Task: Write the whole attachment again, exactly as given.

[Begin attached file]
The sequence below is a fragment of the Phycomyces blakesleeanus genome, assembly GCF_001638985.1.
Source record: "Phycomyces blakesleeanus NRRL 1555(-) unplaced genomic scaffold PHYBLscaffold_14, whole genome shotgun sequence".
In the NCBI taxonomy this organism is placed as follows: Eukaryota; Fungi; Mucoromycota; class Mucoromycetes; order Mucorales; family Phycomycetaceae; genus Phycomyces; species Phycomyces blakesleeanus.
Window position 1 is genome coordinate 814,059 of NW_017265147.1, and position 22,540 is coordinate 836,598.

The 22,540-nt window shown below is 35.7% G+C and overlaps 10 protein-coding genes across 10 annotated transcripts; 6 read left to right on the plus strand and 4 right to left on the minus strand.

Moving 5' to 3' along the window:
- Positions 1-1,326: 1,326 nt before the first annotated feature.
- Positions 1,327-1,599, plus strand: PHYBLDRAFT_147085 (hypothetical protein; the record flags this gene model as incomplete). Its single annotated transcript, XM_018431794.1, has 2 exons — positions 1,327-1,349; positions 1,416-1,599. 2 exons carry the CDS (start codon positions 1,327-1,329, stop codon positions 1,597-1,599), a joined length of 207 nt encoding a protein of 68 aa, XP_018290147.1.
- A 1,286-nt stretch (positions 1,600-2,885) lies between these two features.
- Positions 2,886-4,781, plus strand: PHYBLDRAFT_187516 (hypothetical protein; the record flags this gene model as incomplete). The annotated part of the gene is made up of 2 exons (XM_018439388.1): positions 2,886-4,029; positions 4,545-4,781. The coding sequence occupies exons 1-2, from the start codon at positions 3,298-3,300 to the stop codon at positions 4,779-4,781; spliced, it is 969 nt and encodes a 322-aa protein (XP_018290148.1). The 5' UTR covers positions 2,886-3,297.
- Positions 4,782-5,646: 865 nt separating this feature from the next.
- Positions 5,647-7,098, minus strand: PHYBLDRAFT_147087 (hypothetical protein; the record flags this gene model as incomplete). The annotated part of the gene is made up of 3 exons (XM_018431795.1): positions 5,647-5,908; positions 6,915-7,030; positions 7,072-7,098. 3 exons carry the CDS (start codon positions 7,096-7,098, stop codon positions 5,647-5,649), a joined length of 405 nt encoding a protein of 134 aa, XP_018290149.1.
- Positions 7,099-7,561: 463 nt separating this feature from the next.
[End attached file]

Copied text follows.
The sequence below is a fragment of the Phycomyces blakesleeanus genome, assembly GCF_001638985.1.
Source record: "Phycomyces blakesleeanus NRRL 1555(-) unplaced genomic scaffold PHYBLscaffold_14, whole genome shotgun sequence".
In the NCBI taxonomy this organism is placed as follows: Eukaryota; Fungi; Mucoromycota; class Mucoromycetes; order Mucorales; family Phycomycetaceae; genus Phycomyces; species Phycomyces blakesleeanus.
Window position 1 is genome coordinate 814,059 of NW_017265147.1, and position 22,540 is coordinate 836,598.

The 22,540-nt window shown below is 35.7% G+C and overlaps 10 protein-coding genes across 10 annotated transcripts; 6 read left to right on the plus strand and 4 right to left on the minus strand.

Moving 5' to 3' along the window:
- Positions 1-1,326: 1,326 nt before the first annotated feature.
- Positions 1,327-1,599, plus strand: PHYBLDRAFT_147085 (hypothetical protein; the record flags this gene model as incomplete). Its single annotated transcript, XM_018431794.1, has 2 exons — positions 1,327-1,349; positions 1,416-1,599. 2 exons carry the CDS (start codon positions 1,327-1,329, stop codon positions 1,597-1,599), a joined length of 207 nt encoding a protein of 68 aa, XP_018290147.1.
- A 1,286-nt stretch (positions 1,600-2,885) lies between these two features.
- Positions 2,886-4,781, plus strand: PHYBLDRAFT_187516 (hypothetical protein; the record flags this gene model as incomplete). The annotated part of the gene is made up of 2 exons (XM_018439388.1): positions 2,886-4,029; positions 4,545-4,781. The coding sequence occupies exons 1-2, from the start codon at positions 3,298-3,300 to the stop codon at positions 4,779-4,781; spliced, it is 969 nt and encodes a 322-aa protein (XP_018290148.1). The 5' UTR covers positions 2,886-3,297.
- Positions 4,782-5,646: 865 nt separating this feature from the next.
- Positions 5,647-7,098, minus strand: PHYBLDRAFT_147087 (hypothetical protein; the record flags this gene model as incomplete). The annotated part of the gene is made up of 3 exons (XM_018431795.1): positions 5,647-5,908; positions 6,915-7,030; positions 7,072-7,098. 3 exons carry the CDS (start codon positions 7,096-7,098, stop codon positions 5,647-5,649), a joined length of 405 nt encoding a protein of 134 aa, XP_018290149.1.
- Positions 7,099-7,561: 463 nt separating this feature from the next.